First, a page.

Itâ€™s also about not settling for the traditional run-through of verse, hook, chorus, second verse, hook and chorus. At their most playful, Fresh joins Ives on a mini-suite, or what Ives proclaims as a â€œtwo for oneâ€ in â€œWorld Wide Hits,â€ a smattering of scratches and a motherload of bass and drums, the breakdowns often veering from an early summer sublime to a final dash of electric march.
Premium party bangers are often a staple in Ivesâ€™ repertoire, but the self-aggrandizing that trumps the record takes a back seat for a triple dose of shock treatment. His first true linear track, â€œRevenge,â€ induces fanatical obsession amidst a sparseness of radar blips and what seems to be silver spoons on a pale knee. The Romani inflected â€œZzyzx Roadâ€ wanders off to a hypnotic, gypsy-tinted chorus as Ives paints surreal images of psychedelic drugs, mental institutions and elderly communes. But itâ€™s with â€œOlivia Josephs,â€ Ives ventures out onto uncharted territories. Misogynistic or not, Ives pinpoints the struggles with the one thing that rappers seemingly canâ€™t get enough of: women.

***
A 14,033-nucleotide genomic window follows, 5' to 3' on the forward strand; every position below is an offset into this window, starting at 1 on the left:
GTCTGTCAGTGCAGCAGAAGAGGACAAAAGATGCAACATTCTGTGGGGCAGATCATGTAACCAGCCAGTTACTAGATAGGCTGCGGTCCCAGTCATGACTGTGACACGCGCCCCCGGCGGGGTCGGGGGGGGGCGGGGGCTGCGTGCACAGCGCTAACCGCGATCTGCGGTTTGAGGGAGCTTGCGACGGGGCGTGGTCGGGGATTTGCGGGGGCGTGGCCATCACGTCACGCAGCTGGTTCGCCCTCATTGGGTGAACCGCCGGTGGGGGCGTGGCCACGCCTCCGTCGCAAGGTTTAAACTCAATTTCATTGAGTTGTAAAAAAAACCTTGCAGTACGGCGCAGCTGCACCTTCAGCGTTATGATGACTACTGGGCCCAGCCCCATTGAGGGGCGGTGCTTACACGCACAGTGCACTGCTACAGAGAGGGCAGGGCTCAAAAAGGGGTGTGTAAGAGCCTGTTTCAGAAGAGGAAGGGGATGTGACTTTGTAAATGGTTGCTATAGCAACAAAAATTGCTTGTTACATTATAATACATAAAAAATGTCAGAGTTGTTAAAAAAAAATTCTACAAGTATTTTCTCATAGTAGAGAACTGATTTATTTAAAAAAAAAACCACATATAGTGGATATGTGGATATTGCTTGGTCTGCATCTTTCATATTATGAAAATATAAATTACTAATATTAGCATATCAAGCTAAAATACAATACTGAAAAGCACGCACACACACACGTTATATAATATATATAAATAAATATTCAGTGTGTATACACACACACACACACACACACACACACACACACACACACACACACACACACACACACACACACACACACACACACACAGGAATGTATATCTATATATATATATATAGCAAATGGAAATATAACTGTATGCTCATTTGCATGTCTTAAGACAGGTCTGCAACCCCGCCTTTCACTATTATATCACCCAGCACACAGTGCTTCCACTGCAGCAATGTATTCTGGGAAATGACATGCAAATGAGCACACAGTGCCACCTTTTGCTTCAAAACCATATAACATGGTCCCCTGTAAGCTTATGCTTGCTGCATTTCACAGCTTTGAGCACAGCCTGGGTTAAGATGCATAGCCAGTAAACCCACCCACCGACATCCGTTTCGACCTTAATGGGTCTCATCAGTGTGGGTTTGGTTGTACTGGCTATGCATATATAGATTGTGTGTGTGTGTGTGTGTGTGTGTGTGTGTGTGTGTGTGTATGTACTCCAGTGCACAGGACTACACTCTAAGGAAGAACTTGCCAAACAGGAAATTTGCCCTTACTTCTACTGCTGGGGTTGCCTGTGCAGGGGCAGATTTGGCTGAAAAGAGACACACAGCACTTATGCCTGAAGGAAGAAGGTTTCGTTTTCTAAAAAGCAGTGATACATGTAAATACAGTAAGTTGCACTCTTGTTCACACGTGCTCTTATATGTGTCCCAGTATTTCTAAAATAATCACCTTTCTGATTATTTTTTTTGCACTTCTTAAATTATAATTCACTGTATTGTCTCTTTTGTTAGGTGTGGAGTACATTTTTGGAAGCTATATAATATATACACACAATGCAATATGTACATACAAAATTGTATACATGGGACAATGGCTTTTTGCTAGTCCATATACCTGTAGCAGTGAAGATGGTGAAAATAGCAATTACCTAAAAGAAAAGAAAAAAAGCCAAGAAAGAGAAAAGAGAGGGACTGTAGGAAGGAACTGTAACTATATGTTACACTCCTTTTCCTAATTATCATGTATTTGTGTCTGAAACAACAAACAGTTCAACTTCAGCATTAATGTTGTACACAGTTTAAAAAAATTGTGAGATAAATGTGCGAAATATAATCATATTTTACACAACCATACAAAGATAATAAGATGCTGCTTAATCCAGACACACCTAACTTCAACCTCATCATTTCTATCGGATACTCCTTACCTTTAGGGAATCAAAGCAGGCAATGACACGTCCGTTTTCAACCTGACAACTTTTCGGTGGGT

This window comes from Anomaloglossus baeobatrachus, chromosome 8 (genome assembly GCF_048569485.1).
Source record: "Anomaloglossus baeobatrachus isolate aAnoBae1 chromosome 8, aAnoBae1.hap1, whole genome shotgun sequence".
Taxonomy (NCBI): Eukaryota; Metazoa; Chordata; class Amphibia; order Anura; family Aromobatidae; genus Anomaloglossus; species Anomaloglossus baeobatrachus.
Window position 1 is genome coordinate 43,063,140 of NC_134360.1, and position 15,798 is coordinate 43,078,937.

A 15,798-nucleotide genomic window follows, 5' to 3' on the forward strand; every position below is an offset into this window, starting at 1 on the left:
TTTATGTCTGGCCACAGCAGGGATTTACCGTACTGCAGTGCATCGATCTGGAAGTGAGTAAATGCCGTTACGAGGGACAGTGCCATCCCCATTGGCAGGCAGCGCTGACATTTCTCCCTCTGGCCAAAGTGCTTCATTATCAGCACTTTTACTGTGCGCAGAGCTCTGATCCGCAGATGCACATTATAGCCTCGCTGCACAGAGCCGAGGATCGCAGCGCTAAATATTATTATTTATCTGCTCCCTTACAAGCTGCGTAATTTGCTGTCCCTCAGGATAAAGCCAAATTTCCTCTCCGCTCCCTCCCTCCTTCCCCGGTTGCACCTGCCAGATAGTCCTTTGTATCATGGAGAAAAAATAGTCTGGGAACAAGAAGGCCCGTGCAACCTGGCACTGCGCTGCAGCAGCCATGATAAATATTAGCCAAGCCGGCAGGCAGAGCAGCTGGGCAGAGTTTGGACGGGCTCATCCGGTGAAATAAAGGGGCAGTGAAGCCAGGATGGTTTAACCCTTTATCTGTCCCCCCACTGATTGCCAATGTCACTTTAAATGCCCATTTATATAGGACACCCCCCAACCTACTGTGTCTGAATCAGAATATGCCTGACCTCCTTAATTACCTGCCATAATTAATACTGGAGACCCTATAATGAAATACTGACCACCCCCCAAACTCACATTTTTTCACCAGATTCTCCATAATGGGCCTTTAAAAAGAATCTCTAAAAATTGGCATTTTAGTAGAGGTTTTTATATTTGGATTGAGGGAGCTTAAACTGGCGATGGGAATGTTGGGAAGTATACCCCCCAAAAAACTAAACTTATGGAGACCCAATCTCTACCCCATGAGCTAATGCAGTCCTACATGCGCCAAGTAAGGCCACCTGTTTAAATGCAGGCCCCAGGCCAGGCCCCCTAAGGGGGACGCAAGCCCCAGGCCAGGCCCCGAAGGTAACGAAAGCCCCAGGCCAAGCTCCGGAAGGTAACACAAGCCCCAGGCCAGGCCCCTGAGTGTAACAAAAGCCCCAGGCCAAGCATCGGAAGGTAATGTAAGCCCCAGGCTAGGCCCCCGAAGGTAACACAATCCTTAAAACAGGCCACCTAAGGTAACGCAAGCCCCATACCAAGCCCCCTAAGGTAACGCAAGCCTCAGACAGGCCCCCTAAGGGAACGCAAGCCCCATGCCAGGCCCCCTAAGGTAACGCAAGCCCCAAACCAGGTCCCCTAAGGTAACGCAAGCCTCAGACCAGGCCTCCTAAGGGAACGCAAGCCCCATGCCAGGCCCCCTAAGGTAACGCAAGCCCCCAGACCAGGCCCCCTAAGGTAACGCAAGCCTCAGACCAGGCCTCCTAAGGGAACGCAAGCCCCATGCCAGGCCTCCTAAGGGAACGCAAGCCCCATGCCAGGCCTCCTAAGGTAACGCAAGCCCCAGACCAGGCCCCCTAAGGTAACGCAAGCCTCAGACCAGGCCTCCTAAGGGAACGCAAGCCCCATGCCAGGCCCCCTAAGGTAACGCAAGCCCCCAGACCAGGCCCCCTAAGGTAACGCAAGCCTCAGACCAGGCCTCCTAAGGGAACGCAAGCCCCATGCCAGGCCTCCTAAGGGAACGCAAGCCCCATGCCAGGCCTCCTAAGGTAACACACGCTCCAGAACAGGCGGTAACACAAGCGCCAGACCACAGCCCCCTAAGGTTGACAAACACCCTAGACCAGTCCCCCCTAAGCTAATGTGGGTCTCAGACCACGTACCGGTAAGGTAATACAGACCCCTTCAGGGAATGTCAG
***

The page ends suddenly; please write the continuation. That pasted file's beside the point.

â€œOlivia Josephs is the one woman that represents every woman that Iâ€™ve been with,â€ says Ives. â€œAnd yes, as a record, this is definitely me saying â€˜This is how I feel about this, this and this.â€™ I guess youâ€™d call that personal.â€
â€œSee the thing is, I donâ€™t really drink much, I donâ€™t smoke a lot of weed, and I donâ€™t give a shit about being iced out or any of that other shit that other dummies do care about. And I speak out on it, so obviously I know some people will be mad or offended by shit that Iâ€™ve written. I donâ€™t give a fuck. Iâ€™m not saying Iâ€™m on some holier-than-thou shit either, Iâ€™m a rotten individual. Iâ€™m just saying Iâ€™m too focused to get caught up in blazing every night. I never feel weak or vulnerable, pretty much ever. My heart is black and Iâ€™m too smart to ever truly be happyâ€”but at least I can say that I never feel weak or vulnerable on my tracks.â€